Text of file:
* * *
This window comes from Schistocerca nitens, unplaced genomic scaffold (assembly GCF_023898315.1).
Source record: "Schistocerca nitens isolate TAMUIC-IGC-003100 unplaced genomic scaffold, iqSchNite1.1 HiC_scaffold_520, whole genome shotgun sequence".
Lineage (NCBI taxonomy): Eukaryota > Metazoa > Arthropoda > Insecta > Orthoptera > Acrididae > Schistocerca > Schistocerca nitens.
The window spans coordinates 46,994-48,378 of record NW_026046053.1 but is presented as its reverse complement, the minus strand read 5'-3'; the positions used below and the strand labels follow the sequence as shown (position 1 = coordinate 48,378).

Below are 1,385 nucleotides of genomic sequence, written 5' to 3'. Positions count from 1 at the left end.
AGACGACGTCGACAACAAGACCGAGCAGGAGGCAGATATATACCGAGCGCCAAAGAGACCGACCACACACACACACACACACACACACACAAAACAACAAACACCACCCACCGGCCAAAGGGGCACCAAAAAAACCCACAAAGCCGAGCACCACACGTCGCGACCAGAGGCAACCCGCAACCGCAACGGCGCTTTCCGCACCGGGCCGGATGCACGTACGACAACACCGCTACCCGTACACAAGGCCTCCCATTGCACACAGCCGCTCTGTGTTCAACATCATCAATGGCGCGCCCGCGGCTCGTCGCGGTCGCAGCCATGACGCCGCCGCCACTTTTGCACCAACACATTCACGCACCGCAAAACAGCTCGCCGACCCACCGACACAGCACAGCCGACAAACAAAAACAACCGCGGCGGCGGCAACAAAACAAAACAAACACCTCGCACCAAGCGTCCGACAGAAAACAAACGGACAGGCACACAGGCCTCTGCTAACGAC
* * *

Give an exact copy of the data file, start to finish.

This window comes from Schistocerca nitens, unplaced genomic scaffold (assembly GCF_023898315.1).
Source record: "Schistocerca nitens isolate TAMUIC-IGC-003100 unplaced genomic scaffold, iqSchNite1.1 HiC_scaffold_520, whole genome shotgun sequence".
Lineage (NCBI taxonomy): Eukaryota > Metazoa > Arthropoda > Insecta > Orthoptera > Acrididae > Schistocerca > Schistocerca nitens.
The window spans coordinates 46,994-48,378 of record NW_026046053.1 but is presented as its reverse complement, the minus strand read 5'-3'; the positions used below and the strand labels follow the sequence as shown (position 1 = coordinate 48,378).

Below are 1,385 nucleotides of genomic sequence, written 5' to 3'. Positions count from 1 at the left end.
AGACGACGTCGACAACAAGACCGAGCAGGAGGCAGATATATACCGAGCGCCAAAGAGACCGACCACACACACACACACACACACACACACAAAACAACAAACACCACCCACCGGCCAAAGGGGCACCAAAAAAACCCACAAAGCCGAGCACCACACGTCGCGACCAGAGGCAACCCGCAACCGCAACGGCGCTTTCCGCACCGGGCCGGATGCACGTACGACAACACCGCTACCCGTACACAAGGCCTCCCATTGCACACAGCCGCTCTGTGTTCAACATCATCAATGGCGCGCCCGCGGCTCGTCGCGGTCGCAGCCATGACGCCGCCGCCACTTTTGCACCAACACATTCACGCACCGCAAAACAGCTCGCCGACCCACCGACACAGCACAGCCGACAAACAAAAACAACCGCGGCGGCGGCAACAAAACAAAACAAACACCTCGCACCAAGCGTCCGACAGAAAACAAACGGACAGGCACACAGGCCTCTGCTAACGAC